In yoga we say that people in a high energy state are rajasic while those in a low energy state are tamasic. The balanced, healthy state is sattvic. Both tamasic and rajasic people like to eat, and usually in large quantities. The rajasic person who is active and dynamic, and whose desire is channelled into activity through ambition, needs to eat a lot and to eat the things he likes. He does not become obese, however, because he burns up the energy in work and activity. The tamasic person, on the other hand, often eats out of boredom or to forget himself and the world around him. These people like leisure, pleasure and just lying around. For them eating is a better pastime than working, but because they are not active they don't burn up the fuel. They just eat and steep.
The sattvic person derives most of his energy from a higher source and sees food in its correct perspective, as a means to provide fuel and building blocks for the body. Thus he may eat much or little depending on what the body needs. He knows how to work hard with full concentration and how to relax with full awareness. He works with an attitude of karma yoga (selfless service), his heart is full of bhakti (devotion to the higher forces and humanity), and his mind is immersed in gyana (knowledge of the fundamentals of life and existence). The sattvic person is aware, free and open to all aspects of life. He can eat anything he likes because with awareness he learns to like the things that are good for him. This is the outcome of the yogic balancing and reintegrating process.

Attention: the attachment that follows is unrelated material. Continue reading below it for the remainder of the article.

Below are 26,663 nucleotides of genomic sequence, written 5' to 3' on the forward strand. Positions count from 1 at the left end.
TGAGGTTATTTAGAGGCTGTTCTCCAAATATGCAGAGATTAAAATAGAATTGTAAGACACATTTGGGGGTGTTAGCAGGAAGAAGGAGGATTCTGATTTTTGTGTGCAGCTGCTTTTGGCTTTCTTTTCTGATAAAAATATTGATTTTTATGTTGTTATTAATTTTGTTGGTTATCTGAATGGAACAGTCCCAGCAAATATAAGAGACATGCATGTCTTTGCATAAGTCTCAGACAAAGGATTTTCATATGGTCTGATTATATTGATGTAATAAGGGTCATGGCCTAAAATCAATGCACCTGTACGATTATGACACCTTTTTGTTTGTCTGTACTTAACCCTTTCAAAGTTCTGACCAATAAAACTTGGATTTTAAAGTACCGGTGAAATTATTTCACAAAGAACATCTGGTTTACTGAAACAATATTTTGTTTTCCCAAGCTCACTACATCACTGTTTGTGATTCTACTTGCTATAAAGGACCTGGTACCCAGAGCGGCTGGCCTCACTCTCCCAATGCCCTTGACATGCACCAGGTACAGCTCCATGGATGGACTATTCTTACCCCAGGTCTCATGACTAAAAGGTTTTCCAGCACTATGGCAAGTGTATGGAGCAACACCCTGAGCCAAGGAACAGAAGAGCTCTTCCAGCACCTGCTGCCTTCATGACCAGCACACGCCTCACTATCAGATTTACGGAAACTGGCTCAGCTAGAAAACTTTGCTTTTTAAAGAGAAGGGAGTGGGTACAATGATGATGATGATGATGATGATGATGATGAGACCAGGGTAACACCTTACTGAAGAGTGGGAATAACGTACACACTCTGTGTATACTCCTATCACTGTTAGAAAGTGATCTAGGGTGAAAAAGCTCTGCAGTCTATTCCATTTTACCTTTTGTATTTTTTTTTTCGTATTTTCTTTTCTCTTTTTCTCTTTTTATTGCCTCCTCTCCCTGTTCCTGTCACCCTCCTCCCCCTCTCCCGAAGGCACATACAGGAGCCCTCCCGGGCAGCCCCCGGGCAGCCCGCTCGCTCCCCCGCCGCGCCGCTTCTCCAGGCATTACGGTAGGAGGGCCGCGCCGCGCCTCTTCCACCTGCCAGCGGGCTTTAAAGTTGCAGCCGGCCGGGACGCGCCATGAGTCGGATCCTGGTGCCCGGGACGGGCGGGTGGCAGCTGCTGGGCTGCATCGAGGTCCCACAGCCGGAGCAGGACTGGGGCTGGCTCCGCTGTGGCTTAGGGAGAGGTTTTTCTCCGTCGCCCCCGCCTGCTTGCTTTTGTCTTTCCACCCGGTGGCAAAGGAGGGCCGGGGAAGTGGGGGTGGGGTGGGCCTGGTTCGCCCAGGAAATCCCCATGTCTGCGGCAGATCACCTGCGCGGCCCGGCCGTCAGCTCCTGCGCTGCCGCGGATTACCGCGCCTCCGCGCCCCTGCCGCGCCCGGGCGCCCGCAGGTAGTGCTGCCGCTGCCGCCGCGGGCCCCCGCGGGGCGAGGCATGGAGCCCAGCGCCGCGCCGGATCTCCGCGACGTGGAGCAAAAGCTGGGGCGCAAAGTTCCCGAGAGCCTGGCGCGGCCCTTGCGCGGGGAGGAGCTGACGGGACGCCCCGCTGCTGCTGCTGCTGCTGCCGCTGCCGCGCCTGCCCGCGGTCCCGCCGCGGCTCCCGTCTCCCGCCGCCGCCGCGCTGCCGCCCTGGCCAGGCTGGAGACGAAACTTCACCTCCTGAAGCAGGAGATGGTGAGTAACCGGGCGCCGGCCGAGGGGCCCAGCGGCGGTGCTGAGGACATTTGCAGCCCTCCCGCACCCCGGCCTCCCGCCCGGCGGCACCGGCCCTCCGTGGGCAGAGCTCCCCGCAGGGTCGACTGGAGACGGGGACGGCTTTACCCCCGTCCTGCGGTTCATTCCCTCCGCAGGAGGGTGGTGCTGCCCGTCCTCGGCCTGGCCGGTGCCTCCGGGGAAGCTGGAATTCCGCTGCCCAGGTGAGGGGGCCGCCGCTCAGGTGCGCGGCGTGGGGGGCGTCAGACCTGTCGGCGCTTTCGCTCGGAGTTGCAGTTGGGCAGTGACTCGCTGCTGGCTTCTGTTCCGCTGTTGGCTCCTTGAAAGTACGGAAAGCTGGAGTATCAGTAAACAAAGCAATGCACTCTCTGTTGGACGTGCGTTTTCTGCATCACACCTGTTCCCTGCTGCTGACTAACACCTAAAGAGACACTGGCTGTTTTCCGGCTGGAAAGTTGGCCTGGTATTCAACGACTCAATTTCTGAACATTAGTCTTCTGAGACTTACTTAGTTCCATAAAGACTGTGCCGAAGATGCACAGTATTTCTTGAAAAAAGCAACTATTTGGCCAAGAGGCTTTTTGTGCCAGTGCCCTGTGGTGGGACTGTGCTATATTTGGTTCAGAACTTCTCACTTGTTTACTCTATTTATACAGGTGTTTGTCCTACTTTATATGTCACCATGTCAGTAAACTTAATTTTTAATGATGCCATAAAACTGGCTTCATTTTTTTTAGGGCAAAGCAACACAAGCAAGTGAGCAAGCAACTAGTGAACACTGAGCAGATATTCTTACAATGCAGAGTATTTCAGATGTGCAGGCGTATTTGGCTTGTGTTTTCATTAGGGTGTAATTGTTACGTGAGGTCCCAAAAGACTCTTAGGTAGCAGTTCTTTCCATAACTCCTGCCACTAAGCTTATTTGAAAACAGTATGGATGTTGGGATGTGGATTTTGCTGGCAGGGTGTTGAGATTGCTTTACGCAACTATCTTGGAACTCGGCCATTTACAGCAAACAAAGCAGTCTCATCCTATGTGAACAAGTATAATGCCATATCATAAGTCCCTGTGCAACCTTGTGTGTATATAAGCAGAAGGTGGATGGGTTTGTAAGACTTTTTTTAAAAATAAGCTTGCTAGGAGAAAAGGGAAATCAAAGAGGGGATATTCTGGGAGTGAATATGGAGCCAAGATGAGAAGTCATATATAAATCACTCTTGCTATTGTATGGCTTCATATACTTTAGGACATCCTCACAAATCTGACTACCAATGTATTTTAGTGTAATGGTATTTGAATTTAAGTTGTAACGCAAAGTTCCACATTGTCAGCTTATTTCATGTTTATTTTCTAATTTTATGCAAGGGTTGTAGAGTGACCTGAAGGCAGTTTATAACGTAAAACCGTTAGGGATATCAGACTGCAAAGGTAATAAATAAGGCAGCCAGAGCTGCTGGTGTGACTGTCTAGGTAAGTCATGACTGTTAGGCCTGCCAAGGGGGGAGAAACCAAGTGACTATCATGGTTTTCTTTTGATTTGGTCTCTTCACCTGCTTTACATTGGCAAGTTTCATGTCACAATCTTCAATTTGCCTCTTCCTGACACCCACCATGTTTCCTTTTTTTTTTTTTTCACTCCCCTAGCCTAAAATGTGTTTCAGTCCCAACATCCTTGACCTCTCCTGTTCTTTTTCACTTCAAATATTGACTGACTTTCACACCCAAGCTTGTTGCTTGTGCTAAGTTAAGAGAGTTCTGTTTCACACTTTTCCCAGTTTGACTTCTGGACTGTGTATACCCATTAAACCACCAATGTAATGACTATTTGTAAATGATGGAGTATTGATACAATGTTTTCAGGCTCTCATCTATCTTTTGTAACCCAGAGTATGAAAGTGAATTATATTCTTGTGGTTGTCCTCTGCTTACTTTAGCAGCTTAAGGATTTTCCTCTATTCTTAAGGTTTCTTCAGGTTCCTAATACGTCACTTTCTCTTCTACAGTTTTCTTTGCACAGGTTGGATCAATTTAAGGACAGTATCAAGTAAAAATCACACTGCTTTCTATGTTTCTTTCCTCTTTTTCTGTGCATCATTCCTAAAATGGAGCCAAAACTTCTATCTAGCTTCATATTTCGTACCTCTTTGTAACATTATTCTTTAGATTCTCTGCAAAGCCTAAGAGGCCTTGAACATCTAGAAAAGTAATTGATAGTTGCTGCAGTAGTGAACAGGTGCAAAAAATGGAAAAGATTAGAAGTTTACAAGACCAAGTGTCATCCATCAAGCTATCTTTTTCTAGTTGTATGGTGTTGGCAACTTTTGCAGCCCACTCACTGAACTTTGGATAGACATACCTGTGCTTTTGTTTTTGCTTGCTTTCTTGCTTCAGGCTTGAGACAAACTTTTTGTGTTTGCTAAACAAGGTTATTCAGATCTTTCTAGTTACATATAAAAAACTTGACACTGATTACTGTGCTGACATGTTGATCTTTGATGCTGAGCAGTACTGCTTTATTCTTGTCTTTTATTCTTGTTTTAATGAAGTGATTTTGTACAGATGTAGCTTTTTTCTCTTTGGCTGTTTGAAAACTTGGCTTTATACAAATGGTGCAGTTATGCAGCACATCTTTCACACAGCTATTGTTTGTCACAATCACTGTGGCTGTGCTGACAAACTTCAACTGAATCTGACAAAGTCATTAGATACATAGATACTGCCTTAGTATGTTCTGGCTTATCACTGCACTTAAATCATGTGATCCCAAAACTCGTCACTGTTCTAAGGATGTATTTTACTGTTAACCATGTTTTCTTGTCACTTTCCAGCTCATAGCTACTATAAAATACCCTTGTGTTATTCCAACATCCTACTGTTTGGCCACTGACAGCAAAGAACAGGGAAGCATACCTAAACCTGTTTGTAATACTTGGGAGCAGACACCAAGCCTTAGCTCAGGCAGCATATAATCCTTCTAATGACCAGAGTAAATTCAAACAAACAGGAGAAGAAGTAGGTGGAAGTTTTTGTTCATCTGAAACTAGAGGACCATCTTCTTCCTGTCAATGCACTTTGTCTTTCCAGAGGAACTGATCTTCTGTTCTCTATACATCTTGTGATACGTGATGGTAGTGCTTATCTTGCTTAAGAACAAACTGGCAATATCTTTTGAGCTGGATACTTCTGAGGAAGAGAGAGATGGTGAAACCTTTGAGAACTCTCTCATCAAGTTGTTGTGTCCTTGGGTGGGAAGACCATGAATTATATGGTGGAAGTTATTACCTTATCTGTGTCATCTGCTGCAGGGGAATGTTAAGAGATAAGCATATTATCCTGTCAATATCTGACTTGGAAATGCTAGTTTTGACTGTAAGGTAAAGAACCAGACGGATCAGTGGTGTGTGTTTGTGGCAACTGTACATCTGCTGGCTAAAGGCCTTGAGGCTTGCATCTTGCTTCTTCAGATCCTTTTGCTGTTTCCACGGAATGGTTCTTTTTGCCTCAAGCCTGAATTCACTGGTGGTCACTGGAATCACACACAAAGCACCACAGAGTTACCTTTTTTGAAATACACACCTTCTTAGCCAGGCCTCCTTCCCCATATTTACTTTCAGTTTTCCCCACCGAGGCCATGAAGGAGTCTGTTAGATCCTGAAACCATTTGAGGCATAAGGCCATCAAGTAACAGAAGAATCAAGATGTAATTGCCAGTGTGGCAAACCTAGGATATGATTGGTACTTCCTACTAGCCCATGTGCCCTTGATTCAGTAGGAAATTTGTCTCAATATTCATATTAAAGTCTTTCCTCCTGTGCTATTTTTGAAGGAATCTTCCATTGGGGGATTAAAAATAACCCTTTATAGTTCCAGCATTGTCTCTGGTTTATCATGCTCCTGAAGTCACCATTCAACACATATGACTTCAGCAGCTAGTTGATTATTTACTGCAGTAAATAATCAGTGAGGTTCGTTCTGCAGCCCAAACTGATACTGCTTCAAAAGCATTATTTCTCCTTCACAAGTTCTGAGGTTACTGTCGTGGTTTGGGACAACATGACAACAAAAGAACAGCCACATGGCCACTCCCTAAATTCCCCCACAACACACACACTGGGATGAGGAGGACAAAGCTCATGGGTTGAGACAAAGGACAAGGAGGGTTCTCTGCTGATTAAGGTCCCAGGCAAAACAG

Yoga tackles obesity from two main directions. The first approach is to rebalance the metabolic process. The second is to release unconscious personality blocks, for example, to show people that they are not as bad as they think they are.
It is possible through yoga to completely restructure the subtle pranic body so as to affect the metabolic turnover of energy. While doing this, efforts are also made to directly alter the reactivity of the hunger and satiety centres in the hypothalamus. Over-excitement of the hunger centre and insensitivity of the satiety centre must be rebalanced and pulled in opposite directions. This tightening has an effect on the whole body, making it more compact and slim. Thus even though we may have more fat cells than normal, by attacking the problem centrally in the brain rather than peripherally in the fat cells, we can readjust the body's tone and thereby effectively reduce the pull of the fat cells on the brain to feed them.